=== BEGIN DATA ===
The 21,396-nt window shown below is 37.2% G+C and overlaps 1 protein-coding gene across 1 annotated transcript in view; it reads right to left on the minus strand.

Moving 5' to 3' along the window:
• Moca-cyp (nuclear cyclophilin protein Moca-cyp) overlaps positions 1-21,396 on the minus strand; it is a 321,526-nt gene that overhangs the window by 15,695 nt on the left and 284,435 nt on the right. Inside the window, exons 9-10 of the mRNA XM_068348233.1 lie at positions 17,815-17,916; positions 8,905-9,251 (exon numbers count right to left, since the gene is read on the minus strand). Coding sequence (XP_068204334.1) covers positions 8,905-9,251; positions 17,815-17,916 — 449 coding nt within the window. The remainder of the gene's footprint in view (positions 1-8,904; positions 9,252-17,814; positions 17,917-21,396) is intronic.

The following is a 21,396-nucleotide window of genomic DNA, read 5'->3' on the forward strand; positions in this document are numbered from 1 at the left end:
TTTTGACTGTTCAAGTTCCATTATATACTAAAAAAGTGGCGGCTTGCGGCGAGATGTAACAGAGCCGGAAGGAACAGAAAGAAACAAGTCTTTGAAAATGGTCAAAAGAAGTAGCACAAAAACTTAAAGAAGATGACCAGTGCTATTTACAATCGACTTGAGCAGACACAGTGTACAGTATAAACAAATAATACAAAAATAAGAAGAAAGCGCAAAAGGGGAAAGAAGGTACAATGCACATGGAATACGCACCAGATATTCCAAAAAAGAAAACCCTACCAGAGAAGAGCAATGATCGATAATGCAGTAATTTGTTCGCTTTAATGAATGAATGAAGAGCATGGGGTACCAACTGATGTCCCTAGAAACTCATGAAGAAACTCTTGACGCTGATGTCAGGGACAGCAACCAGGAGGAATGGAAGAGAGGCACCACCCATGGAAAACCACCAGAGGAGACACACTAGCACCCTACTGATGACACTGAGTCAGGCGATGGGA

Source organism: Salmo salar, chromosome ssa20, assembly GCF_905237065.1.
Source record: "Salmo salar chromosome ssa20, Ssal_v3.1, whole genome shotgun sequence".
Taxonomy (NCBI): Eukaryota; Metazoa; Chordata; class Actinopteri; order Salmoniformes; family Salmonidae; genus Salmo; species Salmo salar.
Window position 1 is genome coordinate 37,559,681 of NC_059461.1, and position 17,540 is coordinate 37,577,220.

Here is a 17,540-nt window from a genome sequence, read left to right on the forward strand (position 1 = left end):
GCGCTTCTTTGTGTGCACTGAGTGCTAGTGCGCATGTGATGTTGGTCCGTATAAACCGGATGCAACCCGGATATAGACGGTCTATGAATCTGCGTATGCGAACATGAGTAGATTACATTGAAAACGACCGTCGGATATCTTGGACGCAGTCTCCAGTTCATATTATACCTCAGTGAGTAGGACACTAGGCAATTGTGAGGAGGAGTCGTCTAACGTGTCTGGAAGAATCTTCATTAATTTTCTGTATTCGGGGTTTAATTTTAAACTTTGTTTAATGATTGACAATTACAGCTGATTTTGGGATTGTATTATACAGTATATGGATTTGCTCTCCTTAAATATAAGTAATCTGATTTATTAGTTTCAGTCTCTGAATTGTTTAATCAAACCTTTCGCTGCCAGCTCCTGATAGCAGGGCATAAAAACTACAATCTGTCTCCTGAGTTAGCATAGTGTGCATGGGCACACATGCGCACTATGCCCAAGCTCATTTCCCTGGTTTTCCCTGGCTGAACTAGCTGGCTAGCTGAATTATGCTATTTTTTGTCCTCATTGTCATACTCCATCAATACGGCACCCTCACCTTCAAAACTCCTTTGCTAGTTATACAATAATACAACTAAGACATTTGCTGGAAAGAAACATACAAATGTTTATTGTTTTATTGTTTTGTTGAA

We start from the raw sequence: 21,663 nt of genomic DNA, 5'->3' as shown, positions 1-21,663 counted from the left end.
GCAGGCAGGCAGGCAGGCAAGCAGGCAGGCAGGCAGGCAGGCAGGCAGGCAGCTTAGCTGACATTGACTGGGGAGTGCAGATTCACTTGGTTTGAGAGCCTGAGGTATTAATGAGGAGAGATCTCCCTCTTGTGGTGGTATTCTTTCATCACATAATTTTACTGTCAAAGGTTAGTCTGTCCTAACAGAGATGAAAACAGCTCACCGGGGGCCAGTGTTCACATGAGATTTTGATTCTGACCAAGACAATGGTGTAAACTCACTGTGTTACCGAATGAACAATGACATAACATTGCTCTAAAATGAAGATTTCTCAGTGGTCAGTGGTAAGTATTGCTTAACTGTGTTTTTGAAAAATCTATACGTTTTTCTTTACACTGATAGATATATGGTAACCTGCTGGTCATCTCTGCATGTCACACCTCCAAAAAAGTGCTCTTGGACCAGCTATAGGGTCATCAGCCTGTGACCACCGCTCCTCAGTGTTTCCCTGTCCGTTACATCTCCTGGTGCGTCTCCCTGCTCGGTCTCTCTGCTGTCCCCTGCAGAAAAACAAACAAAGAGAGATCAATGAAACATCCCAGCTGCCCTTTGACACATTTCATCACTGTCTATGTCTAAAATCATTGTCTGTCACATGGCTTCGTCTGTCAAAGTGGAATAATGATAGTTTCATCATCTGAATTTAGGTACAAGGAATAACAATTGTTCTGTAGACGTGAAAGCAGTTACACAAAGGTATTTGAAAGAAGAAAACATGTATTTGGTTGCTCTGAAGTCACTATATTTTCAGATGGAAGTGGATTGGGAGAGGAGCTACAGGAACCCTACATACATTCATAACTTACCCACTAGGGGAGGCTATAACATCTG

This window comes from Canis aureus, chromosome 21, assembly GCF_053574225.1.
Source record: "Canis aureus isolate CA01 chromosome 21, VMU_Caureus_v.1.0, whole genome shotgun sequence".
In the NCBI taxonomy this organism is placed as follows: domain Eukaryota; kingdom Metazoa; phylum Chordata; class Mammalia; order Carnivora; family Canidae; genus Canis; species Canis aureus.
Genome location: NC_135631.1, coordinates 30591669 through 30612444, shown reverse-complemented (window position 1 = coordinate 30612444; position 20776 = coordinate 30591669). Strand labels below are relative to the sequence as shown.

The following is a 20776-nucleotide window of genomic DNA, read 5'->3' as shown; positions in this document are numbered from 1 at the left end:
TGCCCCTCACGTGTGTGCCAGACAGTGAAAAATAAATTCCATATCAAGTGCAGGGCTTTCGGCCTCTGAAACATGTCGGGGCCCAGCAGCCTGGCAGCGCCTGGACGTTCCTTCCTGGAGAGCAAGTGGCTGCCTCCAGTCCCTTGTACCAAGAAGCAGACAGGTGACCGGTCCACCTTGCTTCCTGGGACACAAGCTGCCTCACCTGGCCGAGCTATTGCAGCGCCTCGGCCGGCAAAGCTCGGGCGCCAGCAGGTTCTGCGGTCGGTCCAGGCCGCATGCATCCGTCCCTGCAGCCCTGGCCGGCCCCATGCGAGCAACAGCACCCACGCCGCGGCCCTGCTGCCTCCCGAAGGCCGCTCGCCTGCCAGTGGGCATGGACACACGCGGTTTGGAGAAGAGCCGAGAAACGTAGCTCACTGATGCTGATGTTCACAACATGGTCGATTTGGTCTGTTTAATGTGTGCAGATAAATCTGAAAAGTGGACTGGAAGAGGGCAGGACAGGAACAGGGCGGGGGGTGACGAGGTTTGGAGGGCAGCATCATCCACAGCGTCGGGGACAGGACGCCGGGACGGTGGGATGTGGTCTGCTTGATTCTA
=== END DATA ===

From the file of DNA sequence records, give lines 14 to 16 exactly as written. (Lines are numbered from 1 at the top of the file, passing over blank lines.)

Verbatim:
This window comes from Canis aureus, chromosome 21, assembly GCF_053574225.1.
Source record: "Canis aureus isolate CA01 chromosome 21, VMU_Caureus_v.1.0, whole genome shotgun sequence".
In the NCBI taxonomy this organism is placed as follows: domain Eukaryota; kingdom Metazoa; phylum Chordata; class Mammalia; order Carnivora; family Canidae; genus Canis; species Canis aureus.